What does Google say about you? By now most of us have been made aware of the profound need for a Google self-appraisal. Whether you’re looking for a new job, a scholarship, or a big promotion—whether you’re seeking public office or just trying to get a date—what the Internet says about you matters, and Google is the most prominent and influential gatekeeper. An entire industry, christened “online reputation management,” sprang up a few years back to help people and businesses manage what Google says about them; as of right now, that industry seems to be dwindling, but interest in matters of online privacy does not. Privacy is the Issue of the Day In fact, online privacy is a bigger deal than ever. You remember the big NSA bombshells, and you’re familiar with some of the more recent episodes in online privacy breach. You may also be aware of the Right to Be Forgotten movement, which is a massive thing in Europe and has proven victorious in many high courts. The movement is all about online privacy, and embraces the right that we all have, as individuals, to disappear off Google’s radar. A recent Wall Street Journal article helpfully summarizes the result of one such court victory: “Under the new rule, people can demand that Google, Bing and other engines remove links to pages that come up when one searches for their names.” As you might imagine, privacy advocates are pretty keen on the idea of slipping off Google’s map, while Google itself is not as thrilled. A delegation from the company has embarked on a tour of Europe, offering its take on the issue. Privacy in the USA Over in Europe, this is a big deal; here in the United States, you don’t hear much about it at all, and we certainly don’t seem very close to passing our own version of a Right to Be Forgotten bill. That’s kind of funny, given how privacy-obsessed this nation tends to be. It’s understandable, of course, why some might think the Right to Be Forgotten concept is a slippery slope. Does your Right to Be Forgotten include deleting all references to your criminal record? To sex offenses? To defrauding investors or committing some other act of corporate fraud? Aren’t there certain things the rest of us have a right to know? Admittedly, there seems to be more and more skepticism out there about the amount of dirt Google has on us—but if we disallowed tech companies to collect and store certain information, would it be reflected in a less-robust array of personalized services? I’m asking you. What’s your take on the Right to Be Forgotten? Do you think it could ever catch on in America—and do you think it should?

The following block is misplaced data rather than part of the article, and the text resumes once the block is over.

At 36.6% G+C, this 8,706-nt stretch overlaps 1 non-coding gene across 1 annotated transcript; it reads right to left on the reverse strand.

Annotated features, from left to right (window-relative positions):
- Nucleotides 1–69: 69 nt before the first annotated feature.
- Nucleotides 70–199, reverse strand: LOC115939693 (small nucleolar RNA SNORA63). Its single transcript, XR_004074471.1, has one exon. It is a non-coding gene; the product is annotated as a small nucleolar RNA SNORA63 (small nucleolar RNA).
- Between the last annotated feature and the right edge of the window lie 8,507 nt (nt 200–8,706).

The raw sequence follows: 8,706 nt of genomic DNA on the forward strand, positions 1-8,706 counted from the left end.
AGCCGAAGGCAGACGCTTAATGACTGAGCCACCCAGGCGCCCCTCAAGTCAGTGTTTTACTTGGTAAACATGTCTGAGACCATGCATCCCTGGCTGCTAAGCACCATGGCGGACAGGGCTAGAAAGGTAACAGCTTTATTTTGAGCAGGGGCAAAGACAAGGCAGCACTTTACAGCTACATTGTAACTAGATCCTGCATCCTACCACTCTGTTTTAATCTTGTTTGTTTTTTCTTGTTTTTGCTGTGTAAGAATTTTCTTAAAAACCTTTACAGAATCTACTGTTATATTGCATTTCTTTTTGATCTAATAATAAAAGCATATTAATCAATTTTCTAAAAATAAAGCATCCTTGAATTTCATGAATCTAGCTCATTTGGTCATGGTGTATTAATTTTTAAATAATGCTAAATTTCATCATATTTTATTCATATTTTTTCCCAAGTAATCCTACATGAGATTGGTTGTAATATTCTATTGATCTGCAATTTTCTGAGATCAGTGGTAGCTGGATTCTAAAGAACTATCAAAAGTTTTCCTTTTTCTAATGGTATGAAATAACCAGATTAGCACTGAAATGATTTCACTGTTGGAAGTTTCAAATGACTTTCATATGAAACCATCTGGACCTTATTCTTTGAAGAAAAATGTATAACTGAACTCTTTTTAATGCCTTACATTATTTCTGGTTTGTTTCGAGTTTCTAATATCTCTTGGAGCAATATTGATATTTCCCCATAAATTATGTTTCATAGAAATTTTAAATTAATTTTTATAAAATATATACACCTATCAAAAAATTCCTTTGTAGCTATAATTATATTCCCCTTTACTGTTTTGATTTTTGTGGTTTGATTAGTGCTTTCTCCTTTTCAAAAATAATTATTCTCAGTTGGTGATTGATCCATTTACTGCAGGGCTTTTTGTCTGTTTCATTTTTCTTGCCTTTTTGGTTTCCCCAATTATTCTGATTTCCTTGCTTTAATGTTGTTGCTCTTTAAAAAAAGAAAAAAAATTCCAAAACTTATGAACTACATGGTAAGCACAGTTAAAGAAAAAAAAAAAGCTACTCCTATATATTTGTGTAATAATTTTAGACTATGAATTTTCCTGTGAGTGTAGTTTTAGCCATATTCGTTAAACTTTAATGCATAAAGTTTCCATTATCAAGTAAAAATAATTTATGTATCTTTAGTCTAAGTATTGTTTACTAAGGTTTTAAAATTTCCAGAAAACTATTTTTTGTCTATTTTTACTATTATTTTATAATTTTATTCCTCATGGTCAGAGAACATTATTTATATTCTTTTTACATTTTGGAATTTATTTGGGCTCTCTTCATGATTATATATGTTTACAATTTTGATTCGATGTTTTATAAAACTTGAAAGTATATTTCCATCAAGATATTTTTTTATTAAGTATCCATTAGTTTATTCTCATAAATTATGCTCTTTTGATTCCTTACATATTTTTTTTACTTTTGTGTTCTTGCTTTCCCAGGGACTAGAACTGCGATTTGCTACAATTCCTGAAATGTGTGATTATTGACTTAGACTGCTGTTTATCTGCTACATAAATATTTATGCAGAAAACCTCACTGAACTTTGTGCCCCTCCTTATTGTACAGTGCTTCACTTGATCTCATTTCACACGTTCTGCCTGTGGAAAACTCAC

Should Your Company Be Fun?